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Rising fees on the Bitcoin network contributed to a push by some in the community to create a hard fork to increase the blocksize. This push came to a head in July 2017 when some members of the bitcoin community including Roger Ver felt that adopting BIP 91 without increasing the block-size limit favored people who wanted to treat bitcoin as a digital investment rather than as a transactional currency. This push by some to increase the block size met a resistance. Since its inception up to July 2017, Bitcoin users had maintained a common set of rules for the cryptocurrency. Eventually, a group of bitcoin activists, investors, entrepreneurs, developers and largely China-based miners were unhappy with Bitcoin's proposed SegWit improvement plans meant to increase capacity and pushed forward alternative plans for a split which created Bitcoin Cash. The proposed split included a plan to increase the number of transactions its ledger can process by increasing the block size limit to eight megabytes.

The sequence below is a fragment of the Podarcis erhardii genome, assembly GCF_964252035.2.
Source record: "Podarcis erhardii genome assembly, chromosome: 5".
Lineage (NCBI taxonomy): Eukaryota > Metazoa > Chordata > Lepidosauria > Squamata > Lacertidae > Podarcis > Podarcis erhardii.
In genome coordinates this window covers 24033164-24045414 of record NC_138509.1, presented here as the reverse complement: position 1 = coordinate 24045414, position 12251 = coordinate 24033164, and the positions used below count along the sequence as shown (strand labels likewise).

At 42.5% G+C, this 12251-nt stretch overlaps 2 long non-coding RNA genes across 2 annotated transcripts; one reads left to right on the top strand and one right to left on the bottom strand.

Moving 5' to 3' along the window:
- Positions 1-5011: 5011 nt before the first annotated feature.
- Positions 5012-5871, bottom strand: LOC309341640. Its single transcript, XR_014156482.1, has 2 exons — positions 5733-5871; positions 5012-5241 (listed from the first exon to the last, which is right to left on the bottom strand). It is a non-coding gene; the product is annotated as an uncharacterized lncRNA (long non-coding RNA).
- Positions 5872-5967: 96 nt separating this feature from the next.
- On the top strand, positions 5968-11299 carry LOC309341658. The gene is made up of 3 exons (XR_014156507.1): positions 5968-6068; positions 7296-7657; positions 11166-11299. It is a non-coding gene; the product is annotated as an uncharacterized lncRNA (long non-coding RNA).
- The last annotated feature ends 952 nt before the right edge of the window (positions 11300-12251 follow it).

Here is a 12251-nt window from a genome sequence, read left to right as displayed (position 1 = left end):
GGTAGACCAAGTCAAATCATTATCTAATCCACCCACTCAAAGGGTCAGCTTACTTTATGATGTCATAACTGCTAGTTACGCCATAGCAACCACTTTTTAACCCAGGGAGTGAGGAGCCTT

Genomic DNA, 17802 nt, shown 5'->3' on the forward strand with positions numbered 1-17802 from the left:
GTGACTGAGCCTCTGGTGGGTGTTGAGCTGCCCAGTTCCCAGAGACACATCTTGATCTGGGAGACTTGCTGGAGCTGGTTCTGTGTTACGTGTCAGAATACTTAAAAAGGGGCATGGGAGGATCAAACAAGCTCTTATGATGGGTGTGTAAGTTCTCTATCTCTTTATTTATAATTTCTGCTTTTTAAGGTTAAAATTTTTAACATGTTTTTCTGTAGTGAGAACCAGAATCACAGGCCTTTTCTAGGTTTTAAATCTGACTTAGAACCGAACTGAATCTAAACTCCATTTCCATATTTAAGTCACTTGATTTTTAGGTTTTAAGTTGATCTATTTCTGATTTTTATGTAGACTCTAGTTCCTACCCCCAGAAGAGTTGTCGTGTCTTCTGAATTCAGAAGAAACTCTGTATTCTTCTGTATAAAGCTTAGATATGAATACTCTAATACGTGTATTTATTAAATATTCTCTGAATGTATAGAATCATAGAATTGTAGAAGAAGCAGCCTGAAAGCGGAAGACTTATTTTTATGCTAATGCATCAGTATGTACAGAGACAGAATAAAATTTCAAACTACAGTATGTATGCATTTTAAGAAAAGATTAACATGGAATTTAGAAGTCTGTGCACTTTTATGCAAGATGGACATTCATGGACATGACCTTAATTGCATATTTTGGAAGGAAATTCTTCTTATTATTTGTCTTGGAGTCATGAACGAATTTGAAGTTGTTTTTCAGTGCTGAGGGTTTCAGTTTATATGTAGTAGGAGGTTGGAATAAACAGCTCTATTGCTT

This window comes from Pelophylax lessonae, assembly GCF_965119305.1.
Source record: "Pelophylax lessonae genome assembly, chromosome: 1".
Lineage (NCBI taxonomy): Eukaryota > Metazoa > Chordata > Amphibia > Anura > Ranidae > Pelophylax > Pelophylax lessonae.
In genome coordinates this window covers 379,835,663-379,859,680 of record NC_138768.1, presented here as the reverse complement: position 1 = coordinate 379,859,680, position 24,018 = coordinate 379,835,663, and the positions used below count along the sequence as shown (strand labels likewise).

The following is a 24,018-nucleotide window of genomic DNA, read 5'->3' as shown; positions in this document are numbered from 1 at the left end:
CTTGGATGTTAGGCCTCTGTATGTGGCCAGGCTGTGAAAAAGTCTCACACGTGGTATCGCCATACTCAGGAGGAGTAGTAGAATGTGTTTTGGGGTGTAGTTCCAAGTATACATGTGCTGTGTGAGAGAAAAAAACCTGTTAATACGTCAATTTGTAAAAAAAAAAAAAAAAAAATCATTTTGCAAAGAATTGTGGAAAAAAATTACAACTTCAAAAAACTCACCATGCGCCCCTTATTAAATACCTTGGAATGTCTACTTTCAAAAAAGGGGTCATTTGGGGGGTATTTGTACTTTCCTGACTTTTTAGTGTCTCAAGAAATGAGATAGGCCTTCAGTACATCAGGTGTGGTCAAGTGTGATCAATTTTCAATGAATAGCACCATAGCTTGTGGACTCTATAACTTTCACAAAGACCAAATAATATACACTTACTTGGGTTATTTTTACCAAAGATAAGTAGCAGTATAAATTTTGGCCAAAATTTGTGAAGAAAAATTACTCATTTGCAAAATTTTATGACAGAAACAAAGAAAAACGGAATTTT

At the time of the software upgrade (also known as a fork) anyone owning bitcoin was also in possession of the same number of Bitcoin Cash units. The technical difference between Bitcoin Cash and Bitcoin is that Bitcoin Cash allows larger blocks in its blockchain than Bitcoin, which in theory allows it to process more transactions per second. Bitcoin Cash was the first of the Bitcoin forks, in which software-development teams modified the original Bitcoin computer code and released coins with “Bitcoin" in their names, with "the goal of creating money out of thin air." In relation to Bitcoin it is characterized variously as a spin-off, a strand, a product of a hard fork, an offshoot, a clone, a second version or an altcoin. On 1 August 2017 Bitcoin Cash began trading at about $240, while bitcoin traded at about $2,700.
“The arguments have devolved over three or four years of bitter debate, the principles are real and they are important to preserve, but a lot of the drama has nothing to do with principles anymore. A lot of this debate is now more about hurt feelings. It’s about bruised egos. It’s about things that were said that can’t be unsaid, insults that were exchanged, and personalities and ego.”